At the heart of good post-diagnostic support, indeed really at the very beginning of it following a diagnosis of a form of dementia, is for the person with dementia to create a care plan. My dad had one, in fact technically he had 3, since each of the care homes he went into made up their own care plans using their own paperwork. There was inevitably some overlap of topics, but the detail and quality of the care plans was very much dependent upon the dedication of the staff completing them and the input dad and us as his family were allowed to have.
I say allowed to have quite deliberately, because we weren't always consulted as I wrote about here, and that eventually led to a fatal outcome for my dad. Therefore the first and most fundamental pillar of any care plan, for any person with dementia at any and every stage of their dementia must be the involvement of the person and any carers/family that they have (being mindful of what carers/family can realistically cope with contributing to the implementation of the care plan in the long term). I am of course mindful that not everyone has an actively involved family, and for those people without any significant others particular care and attention needs to be given to how we create care plans with them, utilising all available means of ensuring their preferences and rights are upheld, potentially through the use of an advocate for example.
Which then leaves the crucial question about what should go into a care plan? I've seen some pretty crude models of care planning over the years, the worst of which would detail key personal information, a breakdown of the person's 'inabilities' (immobility/incontinence/swallowing problems), their inputs/outputs (food/fluid intake verses urinate/defaecation), the difficulties they pose to care staff ('challenging behaviour', needing to be fed, incontinence issues etc) and what should be done in the event of their death (choice of funeral etc). This is, I think we could all agree, the very essence of negative care planning.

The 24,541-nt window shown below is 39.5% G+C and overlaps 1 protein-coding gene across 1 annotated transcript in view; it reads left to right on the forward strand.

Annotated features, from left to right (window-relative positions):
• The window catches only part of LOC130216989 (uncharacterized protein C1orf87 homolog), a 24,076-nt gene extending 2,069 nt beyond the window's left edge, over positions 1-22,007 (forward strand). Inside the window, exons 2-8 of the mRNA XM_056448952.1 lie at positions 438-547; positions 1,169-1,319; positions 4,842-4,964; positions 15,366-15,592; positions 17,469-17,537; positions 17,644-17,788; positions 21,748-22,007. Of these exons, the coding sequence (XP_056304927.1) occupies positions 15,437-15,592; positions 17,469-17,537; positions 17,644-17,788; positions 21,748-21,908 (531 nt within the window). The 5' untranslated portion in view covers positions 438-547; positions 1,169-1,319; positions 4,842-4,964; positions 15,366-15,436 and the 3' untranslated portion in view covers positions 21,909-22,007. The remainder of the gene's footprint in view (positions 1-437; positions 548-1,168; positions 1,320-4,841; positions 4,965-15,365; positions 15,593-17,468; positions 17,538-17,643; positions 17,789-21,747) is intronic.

Care planning using this model misses the vital factors of detailing what a person can do, what they like to do, what they may want to achieve and how they can live well. I'm not against including aspects like advanced care planning, end-of-life wishes etc, but this shouldn't have prominence in a care plan over and above detailing what the person may want in the (potentially extensive) period before they get to the end of their life.
For many years, I think care planning was seen as a mechanism for making the lives of health and social care professionals easier. The plan would instantly flag up what the person they were providing care and support for couldn't do, and what decisions should be made at the end of their life. All fine and good for professionals, but what exactly does the person gets out of this and how does it help them to see a life beyond their diagnosis?
So, what would I like to see reflected in modern care plans? The following, in no particular order, are some suggestions:
Until next time...
Until next time...
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